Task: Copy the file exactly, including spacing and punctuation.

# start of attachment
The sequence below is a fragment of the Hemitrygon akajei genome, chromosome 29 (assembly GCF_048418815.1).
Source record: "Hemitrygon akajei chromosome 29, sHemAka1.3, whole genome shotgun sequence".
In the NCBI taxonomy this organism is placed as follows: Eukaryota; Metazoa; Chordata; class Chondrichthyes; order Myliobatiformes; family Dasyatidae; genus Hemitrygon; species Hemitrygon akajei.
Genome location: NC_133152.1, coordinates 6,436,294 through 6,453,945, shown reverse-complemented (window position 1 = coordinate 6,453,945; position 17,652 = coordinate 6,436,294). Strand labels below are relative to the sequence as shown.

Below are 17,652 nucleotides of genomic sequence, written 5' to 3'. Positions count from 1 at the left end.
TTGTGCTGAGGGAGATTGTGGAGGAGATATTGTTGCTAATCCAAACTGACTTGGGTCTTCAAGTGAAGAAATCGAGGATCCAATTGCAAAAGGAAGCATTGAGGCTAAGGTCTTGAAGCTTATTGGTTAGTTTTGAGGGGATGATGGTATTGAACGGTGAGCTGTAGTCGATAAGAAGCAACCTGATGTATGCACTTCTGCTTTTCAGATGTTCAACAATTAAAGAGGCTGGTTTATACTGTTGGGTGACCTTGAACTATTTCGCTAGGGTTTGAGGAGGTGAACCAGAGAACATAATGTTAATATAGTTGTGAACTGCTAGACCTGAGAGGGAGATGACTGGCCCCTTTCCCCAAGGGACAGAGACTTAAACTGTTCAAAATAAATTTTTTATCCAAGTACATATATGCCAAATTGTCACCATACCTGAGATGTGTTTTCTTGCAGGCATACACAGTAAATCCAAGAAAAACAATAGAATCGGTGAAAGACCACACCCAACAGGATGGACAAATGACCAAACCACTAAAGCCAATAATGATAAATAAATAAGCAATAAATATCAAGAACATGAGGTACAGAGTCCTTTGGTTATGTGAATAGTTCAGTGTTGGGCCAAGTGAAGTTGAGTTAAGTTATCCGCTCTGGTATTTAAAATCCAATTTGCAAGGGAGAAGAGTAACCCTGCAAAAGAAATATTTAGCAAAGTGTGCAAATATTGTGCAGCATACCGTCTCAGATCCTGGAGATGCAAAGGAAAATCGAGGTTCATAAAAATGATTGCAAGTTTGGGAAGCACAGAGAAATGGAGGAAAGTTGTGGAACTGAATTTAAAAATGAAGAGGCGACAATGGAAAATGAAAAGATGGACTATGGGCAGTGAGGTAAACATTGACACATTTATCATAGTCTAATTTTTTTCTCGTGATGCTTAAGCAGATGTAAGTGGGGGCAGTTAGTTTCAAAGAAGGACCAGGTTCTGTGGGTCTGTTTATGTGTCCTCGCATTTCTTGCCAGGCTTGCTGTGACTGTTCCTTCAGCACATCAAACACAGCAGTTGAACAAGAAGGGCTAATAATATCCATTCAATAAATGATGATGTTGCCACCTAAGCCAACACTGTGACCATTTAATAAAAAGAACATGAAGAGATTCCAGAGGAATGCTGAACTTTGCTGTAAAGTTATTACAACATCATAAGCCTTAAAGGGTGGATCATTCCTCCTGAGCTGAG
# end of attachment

The sequence below is a fragment of the Hemitrygon akajei genome, chromosome 29 (assembly GCF_048418815.1).
Source record: "Hemitrygon akajei chromosome 29, sHemAka1.3, whole genome shotgun sequence".
In the NCBI taxonomy this organism is placed as follows: Eukaryota; Metazoa; Chordata; class Chondrichthyes; order Myliobatiformes; family Dasyatidae; genus Hemitrygon; species Hemitrygon akajei.
Genome location: NC_133152.1, coordinates 6,436,294 through 6,453,945, shown reverse-complemented (window position 1 = coordinate 6,453,945; position 17,652 = coordinate 6,436,294). Strand labels below are relative to the sequence as shown.

Below are 17,652 nucleotides of genomic sequence, written 5' to 3'. Positions count from 1 at the left end.
TTGTGCTGAGGGAGATTGTGGAGGAGATATTGTTGCTAATCCAAACTGACTTGGGTCTTCAAGTGAAGAAATCGAGGATCCAATTGCAAAAGGAAGCATTGAGGCTAAGGTCTTGAAGCTTATTGGTTAGTTTTGAGGGGATGATGGTATTGAACGGTGAGCTGTAGTCGATAAGAAGCAACCTGATGTATGCACTTCTGCTTTTCAGATGTTCAACAATTAAAGAGGCTGGTTTATACTGTTGGGTGACCTTGAACTATTTCGCTAGGGTTTGAGGAGGTGAACCAGAGAACATAATGTTAATATAGTTGTGAACTGCTAGACCTGAGAGGGAGATGACTGGCCCCTTTCCCCAAGGGACAGAGACTTAAACTGTTCAAAATAAATTTTTTATCCAAGTACATATATGCCAAATTGTCACCATACCTGAGATGTGTTTTCTTGCAGGCATACACAGTAAATCCAAGAAAAACAATAGAATCGGTGAAAGACCACACCCAACAGGATGGACAAATGACCAAACCACTAAAGCCAATAATGATAAATAAATAAGCAATAAATATCAAGAACATGAGGTACAGAGTCCTTTGGTTATGTGAATAGTTCAGTGTTGGGCCAAGTGAAGTTGAGTTAAGTTATCCGCTCTGGTATTTAAAATCCAATTTGCAAGGGAGAAGAGTAACCCTGCAAAAGAAATATTTAGCAAAGTGTGCAAATATTGTGCAGCATACCGTCTCAGATCCTGGAGATGCAAAGGAAAATCGAGGTTCATAAAAATGATTGCAAGTTTGGGAAGCACAGAGAAATGGAGGAAAGTTGTGGAACTGAATTTAAAAATGAAGAGGCGACAATGGAAAATGAAAAGATGGACTATGGGCAGTGAGGTAAACATTGACACATTTATCATAGTCTAATTTTTTTCTCGTGATGCTTAAGCAGATGTAAGTGGGGGCAGTTAGTTTCAAAGAAGGACCAGGTTCTGTGGGTCTGTTTATGTGTCCTCGCATTTCTTGCCAGGCTTGCTGTGACTGTTCCTTCAGCACATCAAACACAGCAGTTGAACAAGAAGGGCTAATAATATCCATTCAATAAATGATGATGTTGCCACCTAAGCCAACACTGTGACCATTTAATAAAAAGAACATGAAGAGATTCCAGAGGAATGCTGAACTTTGCTGTAAAGTTATTACAACATCATAAGCCTTAAAGGGTGGATCATTCCTCCTGAGCTGAG